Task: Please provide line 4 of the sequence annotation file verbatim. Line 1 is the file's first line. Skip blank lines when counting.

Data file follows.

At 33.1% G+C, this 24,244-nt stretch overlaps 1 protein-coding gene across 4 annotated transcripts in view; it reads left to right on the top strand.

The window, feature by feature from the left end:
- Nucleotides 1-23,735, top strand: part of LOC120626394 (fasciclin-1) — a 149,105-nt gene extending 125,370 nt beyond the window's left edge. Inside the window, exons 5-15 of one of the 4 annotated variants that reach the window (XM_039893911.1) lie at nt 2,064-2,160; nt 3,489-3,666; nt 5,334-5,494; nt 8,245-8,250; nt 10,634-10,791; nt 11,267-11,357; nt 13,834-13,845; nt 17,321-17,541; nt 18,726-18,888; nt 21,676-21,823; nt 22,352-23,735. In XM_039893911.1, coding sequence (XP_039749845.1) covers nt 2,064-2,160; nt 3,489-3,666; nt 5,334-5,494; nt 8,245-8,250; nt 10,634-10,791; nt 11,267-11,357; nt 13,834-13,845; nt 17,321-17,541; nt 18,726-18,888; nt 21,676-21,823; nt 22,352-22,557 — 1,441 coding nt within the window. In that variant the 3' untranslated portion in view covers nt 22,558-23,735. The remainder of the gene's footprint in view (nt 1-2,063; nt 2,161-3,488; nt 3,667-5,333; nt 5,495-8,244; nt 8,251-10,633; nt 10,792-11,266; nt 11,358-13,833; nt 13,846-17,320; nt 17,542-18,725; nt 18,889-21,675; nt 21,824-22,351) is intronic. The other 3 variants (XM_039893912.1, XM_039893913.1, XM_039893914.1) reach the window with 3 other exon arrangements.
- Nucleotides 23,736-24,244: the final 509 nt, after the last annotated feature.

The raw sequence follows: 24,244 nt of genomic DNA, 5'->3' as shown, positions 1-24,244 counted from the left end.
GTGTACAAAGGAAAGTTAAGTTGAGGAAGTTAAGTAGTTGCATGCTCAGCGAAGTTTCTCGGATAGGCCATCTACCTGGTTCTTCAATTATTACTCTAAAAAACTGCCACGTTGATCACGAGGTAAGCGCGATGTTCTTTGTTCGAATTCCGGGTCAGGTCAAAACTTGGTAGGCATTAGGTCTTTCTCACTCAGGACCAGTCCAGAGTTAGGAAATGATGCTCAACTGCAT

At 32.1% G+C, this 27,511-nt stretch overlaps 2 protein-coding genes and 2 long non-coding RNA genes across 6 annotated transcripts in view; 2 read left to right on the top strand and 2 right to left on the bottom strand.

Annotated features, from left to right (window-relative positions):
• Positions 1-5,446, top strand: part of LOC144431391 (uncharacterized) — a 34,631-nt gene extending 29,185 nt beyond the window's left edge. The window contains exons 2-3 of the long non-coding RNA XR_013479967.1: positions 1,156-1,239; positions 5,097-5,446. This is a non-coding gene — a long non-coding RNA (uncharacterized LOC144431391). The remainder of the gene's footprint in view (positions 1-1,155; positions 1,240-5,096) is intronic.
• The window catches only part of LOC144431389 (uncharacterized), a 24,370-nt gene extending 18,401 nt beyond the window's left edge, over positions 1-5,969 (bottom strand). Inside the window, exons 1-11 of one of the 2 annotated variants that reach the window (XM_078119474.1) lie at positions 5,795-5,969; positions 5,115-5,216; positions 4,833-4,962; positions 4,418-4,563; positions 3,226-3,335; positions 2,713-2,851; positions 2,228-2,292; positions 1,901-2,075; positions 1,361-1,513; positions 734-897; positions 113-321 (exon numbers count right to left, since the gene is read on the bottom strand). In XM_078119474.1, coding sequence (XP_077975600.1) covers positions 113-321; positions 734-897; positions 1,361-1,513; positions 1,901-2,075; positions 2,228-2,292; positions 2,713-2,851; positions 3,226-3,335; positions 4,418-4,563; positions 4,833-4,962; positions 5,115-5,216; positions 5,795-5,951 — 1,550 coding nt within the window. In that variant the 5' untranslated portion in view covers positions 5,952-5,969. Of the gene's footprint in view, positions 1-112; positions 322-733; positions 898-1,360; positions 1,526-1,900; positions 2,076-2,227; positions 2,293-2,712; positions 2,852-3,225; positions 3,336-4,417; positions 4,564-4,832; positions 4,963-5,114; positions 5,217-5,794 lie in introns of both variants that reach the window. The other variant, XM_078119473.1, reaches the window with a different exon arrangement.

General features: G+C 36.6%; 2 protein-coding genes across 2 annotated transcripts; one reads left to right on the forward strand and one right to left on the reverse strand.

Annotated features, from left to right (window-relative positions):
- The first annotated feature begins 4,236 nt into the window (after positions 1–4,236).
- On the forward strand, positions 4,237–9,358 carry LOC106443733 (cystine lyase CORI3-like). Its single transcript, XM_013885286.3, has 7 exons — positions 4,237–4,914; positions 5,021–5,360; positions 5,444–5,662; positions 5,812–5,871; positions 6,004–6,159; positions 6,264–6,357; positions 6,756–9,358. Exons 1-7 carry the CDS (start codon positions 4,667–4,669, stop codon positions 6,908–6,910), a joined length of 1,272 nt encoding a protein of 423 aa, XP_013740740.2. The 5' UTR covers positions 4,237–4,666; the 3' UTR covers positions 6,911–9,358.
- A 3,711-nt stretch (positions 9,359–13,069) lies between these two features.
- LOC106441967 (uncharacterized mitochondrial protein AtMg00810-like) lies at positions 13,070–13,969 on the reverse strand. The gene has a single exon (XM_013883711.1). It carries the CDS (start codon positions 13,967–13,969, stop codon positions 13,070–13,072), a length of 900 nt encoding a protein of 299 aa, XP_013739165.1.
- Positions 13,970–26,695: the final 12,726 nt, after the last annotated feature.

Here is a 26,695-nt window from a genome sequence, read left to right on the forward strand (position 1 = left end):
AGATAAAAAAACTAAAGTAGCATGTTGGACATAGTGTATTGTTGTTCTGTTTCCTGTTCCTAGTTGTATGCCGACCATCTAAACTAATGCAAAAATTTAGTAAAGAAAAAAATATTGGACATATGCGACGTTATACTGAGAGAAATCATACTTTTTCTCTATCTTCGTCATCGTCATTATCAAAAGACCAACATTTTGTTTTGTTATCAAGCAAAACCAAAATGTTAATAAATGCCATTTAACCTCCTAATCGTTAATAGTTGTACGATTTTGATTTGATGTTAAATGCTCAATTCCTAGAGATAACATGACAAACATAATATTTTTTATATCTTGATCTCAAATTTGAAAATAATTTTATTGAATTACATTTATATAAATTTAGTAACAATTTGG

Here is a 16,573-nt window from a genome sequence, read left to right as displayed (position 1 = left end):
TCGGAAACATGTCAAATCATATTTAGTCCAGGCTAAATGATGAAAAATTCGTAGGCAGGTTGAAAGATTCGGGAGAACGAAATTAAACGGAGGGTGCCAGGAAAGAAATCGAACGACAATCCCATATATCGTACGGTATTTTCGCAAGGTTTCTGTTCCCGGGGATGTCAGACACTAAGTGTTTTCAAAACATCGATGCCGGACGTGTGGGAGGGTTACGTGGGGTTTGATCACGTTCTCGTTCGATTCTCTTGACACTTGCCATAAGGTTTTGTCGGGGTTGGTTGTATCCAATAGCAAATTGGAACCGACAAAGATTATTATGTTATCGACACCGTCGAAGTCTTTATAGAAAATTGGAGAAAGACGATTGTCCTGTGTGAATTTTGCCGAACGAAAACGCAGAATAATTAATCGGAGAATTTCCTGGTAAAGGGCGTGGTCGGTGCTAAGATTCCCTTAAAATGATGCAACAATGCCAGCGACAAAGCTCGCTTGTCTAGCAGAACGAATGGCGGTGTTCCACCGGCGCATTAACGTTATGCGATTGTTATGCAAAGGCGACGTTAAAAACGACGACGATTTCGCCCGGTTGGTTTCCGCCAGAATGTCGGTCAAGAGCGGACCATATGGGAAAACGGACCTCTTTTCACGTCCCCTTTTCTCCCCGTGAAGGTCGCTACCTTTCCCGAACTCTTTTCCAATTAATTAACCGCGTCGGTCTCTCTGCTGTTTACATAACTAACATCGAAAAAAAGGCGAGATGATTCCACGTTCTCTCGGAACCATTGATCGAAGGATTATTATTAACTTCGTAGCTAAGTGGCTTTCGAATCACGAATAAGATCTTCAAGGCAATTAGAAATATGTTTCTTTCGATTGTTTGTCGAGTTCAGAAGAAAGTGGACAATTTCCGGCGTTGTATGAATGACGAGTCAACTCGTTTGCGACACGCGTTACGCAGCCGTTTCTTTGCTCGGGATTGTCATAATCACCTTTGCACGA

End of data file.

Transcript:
- Nucleotides 23,736-24,244: the final 509 nt, after the last annotated feature.